Embedding a Writing Curriculum into a Doctor of Physical Therapy Program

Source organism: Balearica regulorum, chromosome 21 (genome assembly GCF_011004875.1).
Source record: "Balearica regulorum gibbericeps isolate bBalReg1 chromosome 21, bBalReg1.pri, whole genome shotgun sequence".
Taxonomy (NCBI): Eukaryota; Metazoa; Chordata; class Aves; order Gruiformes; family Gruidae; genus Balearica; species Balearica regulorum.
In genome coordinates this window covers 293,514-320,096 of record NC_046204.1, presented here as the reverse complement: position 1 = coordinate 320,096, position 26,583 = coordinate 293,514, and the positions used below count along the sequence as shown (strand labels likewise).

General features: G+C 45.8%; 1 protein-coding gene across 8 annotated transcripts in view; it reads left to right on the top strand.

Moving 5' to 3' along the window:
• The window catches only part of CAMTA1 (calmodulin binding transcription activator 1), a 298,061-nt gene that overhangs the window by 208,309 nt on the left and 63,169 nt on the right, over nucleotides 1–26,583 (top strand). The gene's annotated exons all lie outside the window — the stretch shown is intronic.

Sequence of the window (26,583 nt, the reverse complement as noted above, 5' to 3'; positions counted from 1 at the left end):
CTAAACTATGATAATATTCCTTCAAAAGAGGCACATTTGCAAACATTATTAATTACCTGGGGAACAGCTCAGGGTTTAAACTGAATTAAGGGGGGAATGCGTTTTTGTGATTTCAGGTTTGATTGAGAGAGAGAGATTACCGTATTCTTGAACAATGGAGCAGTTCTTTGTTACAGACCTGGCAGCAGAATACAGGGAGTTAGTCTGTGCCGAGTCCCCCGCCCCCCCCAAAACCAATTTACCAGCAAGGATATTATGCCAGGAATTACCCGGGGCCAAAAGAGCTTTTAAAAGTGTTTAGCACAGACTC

Purpose: To describe a writing curriculum and formative writing-assessment process embedded within a Doctor of Physical Therapy (DPT) program and in partnership with a University Writing Center Description: University of Colorado DPT faculty observed that many students struggled with the writing during the Capstone course, specifically: a) sentence-level concerns (e.g., grammar, syntax, and carrying fragmented phrasal writing from clinical documentation into academic writing); b) tone (informality); c) concision; and d) organization of thought. Often, students who struggled the most with writing also struggled with clinical reasoning. A Faculty Task Force solicited the help of the University’s Writing Center (WC) to collaboratively design/implement a longitudinal, course-embedded curriculum: • Professional Development 1 (semester 1): 4 asynchronous online modules including textual and multimedia instruction and short writing assignments. Topics include Professional Email & Communication, Academic Paraphrasing and Citation, Writing Academic Paragraphs, and Sentence-Level Concision & Cohesion. Assignments are evaluated by trained Writing Center consultant-evaluators (WC evaluators). WC evaluators provide feedback and identify students requiring WC-provided remediation. • Musculoskeletal Conditions 1 (semester 3): The WC provides didactic writing instruction. Faculty and WC staff collaboratively designed a research-driven argumentative assignment prompt and writing-skill-focused rubric. WC evaluators execute a double-blind, normed, and double-scored/averaged evaluation of student submissions. ~10-15% of students are identified for required intervention/support involving 1:1 session followed by narrative reflection/focused revision. • Professional Development 2 (semester 5): The WC provides facilitated writing workshops on cover letters and resumes. In addition, students submit a 2nd writing assignment (collaboratively designed prompt/rubric, narrative/reflective focus), with remediation/support for the lowest-performing students. • Clinical Reasoning Capstone (semester 6/final): Didactic instruction on concision, passive vs. active voice, and sentence-level cohesion. In addition, the WC teaches and models effective peer review in writing, a hallmark of the Capstone course. Finally, the WC provides 10 weeks of focused one-on-one writing support available only to DPT students. Observed outcomes: a) increased attention to the importance of academic and professional writing/communication; b) decreased faculty time and energy spent teaching and responding to student writing concerns; and c) decreased Capstone faculty concern regarding student writing competence required for graduation and career preparation. Summary of Use: Presenters will describe the writing assignments, rubrics, presentation topics, and levels of both optional and required intervention/support and provide attendees with samples of materials as well as an outline of the longitudinal approach. Importance to Members: • Students may feel more supported, prepared, and confident about their scientific and professional communication; • Faculty may experience more freedom from providing writing feedback and assessment, allowing them more time to focus on PT content • Graduates may enter their field as stronger writers/communicators, which reflects well on the program and the profession.